nark Meaning, definition in Cambridge English Dictionary
Cambridge Dictionaries online Cambridge Dictionaries online

The most popular online dictionary and thesaurus for learners of English

Meaning of "nark" - English Dictionary

See all translations

narkverb

uk   /nɑːk/  us   /nɑːrk/

nark verb (ANNOY)

[T usually passive] UK slang old-fashioned to annoy someone: I was a bit narked by David's comment.

nark verb (TELL POLICE)

[I] US slang to secretly tell the police or someone in authority about something bad or illegal that someone has done

narknoun [C]

uk   /nɑːk/  us   /nɑːrk/

nark noun [C] (CRIMINAL)

UK slang a person, especially a criminal, who gives the police information about other criminals: a coppers' nark

nark noun [C] (POLICE OFFICER)

US slang (also narc) a police officer whose job is to catch people who produce, sell, or use illegal drugs

nark noun [C] (ANNOYING PERSON)

Australian English a person who complains and spoils other people's enjoyment
Translations of “nark”
in Chinese (Traditional) 使生氣, 惹惱,激怒…
in Chinese (Simplified) 使生气, 惹恼,激怒…
(Definition of nark from the Cambridge Advanced Learners Dictionary & Thesaurus © Cambridge University Press)
What is the pronunciation of nark?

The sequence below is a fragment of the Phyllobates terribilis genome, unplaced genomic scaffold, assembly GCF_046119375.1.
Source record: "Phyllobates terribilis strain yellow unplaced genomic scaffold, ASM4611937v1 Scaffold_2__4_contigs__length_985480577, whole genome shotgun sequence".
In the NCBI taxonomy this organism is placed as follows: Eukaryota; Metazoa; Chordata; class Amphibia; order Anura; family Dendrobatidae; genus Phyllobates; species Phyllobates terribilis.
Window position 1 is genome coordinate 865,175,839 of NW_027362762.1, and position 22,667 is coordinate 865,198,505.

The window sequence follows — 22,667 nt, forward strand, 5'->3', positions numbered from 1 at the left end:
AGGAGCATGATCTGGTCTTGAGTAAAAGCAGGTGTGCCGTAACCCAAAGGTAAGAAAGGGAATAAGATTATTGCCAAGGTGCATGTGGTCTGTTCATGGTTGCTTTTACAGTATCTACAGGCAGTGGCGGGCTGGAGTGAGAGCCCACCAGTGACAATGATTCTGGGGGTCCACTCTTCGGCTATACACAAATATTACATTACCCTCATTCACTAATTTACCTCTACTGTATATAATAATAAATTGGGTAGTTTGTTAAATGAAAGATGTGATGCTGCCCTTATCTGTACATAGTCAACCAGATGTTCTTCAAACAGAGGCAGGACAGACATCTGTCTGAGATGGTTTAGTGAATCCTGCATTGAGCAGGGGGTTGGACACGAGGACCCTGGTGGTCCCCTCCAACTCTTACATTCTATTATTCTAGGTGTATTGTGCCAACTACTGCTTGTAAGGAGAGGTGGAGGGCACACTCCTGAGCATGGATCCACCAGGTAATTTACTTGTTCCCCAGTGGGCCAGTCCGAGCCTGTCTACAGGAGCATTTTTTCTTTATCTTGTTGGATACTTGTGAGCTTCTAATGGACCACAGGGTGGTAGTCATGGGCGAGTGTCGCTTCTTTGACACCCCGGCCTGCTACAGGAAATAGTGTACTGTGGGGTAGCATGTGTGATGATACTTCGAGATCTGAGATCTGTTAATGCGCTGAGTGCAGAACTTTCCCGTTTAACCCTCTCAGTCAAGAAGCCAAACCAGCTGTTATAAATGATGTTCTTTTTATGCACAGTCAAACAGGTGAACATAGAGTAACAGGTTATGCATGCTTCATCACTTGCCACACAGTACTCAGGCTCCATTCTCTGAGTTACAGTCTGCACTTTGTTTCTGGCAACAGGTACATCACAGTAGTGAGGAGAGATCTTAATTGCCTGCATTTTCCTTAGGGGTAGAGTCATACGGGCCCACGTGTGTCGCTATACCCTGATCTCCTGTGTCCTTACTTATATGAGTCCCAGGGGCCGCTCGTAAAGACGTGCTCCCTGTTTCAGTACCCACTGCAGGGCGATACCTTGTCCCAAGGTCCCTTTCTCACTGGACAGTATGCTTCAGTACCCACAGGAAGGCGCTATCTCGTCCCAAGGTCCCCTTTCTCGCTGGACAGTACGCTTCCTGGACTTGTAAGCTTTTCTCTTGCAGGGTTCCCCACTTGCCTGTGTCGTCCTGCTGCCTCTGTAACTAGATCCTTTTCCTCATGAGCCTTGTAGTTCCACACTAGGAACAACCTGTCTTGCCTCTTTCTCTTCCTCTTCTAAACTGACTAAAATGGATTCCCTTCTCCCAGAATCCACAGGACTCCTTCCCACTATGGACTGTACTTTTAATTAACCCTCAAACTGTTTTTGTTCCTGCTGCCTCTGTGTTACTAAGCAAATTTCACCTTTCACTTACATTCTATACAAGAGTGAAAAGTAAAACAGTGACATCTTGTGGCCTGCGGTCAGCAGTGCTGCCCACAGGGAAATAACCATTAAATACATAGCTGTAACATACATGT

Add Cambridge dictionaries to your browser to your website
Word of the Day
the real McCoy

the original or best example of something

Word of the Day

July 4th, Bastille Day, and the language of revolution.
July 4th, Bastille Day, and the language of revolution.
by Liz Walter,
July 01, 2015
With the USA’s Independence Day on the 4th and France’s Bastille Day on the 14th, July certainly has a revolutionary theme, so this blog looks at words and phrases we use to talk about the dramatic and nation-changing events that these days celebrate. In particular, it focuses on one of the most

Read More 

generation pause noun
generation pause noun
July 06, 2015
informal young adults who are not able to do things previously typical for their age group such as buy a home or start a family because of lack of money Meanwhile, a new study released last week revealed a quarter of Brits believe they’ll never own a property, leading them to be

Read More